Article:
Odds are you may know someone who has experienced domestic violence. They may not reveal their circumstances when they sit down in the church pew, but you know them none-the-less. What you may not know is that there is a shelter in the Roanoke Valley called Turning Point that is run by the Salvation Army. On a recent day it held a total of 50 people, 33 of whom are children. Most of them arrived with the clothes on their backs. Some of them were directed there by police officers. Sounds ugly doesn’t it? Many of us don’t want to look ugly in the face but ignoring the situation means that women and children are left in dire circumstances.
Darlene Young, the program director at Turning Point dreamt up a fundraiser that was held on November 12th. The event was held at the Patrick Henry Hotel with “Dancing with the Valley Stars” providing entertainment and funding for a great cause. Co-operation was necessary between seven local dance instructors and nine local notable personalities. Hours of sweat and training produced dancers hoofing for dollars placed in traditional Salvation Army red kettles that served as voting booths. Almost three hundred participants voted with their bucks and chose Melinda Payne of Salem and her dancing coach Bob Carroll as their winner. At the end of the evening over $26,000 was raised.
It costs $1450 per day to provide for 50 people. Young states “It is only by the grace of God and the people of the Roanoke Valley that we get what we need.” Friendship Retirement Community was generous in offering support as the Title Sponsor.
It takes courage to leave what you know in order to protect yourself and your children. An anonymous victim of domestic violence, now relocated to the Roanoke Valley, recalled her journey to safety and well being. “It took me years to establish a safe house for myself, and months to be willing to move to it. It took another year for me to decide to legally end the situation I was in. The journey was fraught with self doubt and pain. I couldn’t have done it without practical and emotional help. Today I have a new life and wonderful opportunities, but the first step was very hard.”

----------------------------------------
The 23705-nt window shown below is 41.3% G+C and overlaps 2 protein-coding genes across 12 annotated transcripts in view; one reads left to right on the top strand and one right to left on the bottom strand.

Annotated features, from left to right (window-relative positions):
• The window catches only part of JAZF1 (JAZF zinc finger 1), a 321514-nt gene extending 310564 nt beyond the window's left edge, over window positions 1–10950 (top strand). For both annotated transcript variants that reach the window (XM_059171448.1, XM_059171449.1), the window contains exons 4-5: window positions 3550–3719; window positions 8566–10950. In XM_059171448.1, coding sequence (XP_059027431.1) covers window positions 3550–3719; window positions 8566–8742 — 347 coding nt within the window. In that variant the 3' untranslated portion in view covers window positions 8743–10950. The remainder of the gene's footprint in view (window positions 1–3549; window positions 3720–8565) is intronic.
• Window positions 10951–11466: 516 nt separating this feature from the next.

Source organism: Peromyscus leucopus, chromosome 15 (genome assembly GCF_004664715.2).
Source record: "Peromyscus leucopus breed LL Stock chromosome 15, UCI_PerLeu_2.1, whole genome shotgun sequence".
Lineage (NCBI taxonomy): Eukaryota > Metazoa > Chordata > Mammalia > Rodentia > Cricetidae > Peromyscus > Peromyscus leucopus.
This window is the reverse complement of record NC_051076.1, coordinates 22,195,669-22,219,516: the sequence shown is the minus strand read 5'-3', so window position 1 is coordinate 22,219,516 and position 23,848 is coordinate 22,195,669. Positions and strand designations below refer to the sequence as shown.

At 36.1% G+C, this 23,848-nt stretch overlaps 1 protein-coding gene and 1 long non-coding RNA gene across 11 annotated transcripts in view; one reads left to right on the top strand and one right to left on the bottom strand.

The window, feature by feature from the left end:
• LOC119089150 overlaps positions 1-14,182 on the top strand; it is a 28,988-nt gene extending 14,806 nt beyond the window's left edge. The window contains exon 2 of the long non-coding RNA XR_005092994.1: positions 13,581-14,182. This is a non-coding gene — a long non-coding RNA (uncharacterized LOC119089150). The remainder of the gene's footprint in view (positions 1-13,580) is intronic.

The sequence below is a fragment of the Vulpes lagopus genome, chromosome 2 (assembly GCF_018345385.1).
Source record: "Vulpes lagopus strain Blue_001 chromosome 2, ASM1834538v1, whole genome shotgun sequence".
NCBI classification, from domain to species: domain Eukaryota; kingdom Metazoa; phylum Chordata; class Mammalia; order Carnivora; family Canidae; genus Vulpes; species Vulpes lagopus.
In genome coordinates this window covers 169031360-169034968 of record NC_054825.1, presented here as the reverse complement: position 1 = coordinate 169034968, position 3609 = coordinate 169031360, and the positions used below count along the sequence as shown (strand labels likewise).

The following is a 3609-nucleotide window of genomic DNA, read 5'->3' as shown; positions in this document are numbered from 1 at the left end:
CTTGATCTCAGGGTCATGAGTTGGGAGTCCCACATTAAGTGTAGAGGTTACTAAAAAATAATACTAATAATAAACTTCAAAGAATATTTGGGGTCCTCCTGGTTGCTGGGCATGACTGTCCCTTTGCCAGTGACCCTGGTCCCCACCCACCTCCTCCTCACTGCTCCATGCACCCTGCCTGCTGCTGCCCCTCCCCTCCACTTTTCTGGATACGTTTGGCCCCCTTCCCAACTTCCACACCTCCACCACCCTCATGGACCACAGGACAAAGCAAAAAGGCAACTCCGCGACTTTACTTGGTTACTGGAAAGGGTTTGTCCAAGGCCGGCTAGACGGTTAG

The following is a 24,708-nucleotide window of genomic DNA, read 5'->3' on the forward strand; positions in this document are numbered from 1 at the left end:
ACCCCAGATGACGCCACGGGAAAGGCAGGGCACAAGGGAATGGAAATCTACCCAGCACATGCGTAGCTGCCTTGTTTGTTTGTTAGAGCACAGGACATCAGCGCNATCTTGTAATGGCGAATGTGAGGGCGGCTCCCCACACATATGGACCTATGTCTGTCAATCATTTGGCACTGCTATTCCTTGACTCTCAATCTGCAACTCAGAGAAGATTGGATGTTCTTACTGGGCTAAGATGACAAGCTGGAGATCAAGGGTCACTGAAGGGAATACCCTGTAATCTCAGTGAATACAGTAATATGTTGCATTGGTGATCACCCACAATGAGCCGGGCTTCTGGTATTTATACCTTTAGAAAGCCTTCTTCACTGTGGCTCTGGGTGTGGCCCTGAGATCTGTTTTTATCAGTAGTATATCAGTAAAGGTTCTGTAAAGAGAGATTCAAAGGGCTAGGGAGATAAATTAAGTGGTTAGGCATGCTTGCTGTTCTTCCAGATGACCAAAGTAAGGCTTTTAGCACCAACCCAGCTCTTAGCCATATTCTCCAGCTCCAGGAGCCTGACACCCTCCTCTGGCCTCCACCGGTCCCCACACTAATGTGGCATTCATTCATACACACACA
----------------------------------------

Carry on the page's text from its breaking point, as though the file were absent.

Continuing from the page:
Young expressed a need for donations of practical items. Money raised pays for heat, water, and the typical bills incurred for running a household. It is still necessary to provide personal care items that most of us use every day. Toothpaste, soap, diapers and other everyday hygiene items are necessary but expensive. Socks and underwear are at a premium when you leave your home with the clothes on your back. One of the items rarely considered are bus passes to make public transportation available for those trying to get around town to meet their needs for employment. “We used to have a couple that provided monthly bus passes for us, but the husband has died and that donation is no longer consistent” Young remarked.
This year’s Dancing fundraiser was a great start but the need remains great. Please consider how you can help.
If you need assistance you can reach Turning Point and their help line at 540-345-0400. Visit the Salvation Army website at http://www.uss.salvationarmy.org/Roanoke Personal care items can be dropped at Plaza 101 Salon and Spa, 3509 Hounds Chase Lane, Roanoke (next to Kabuki).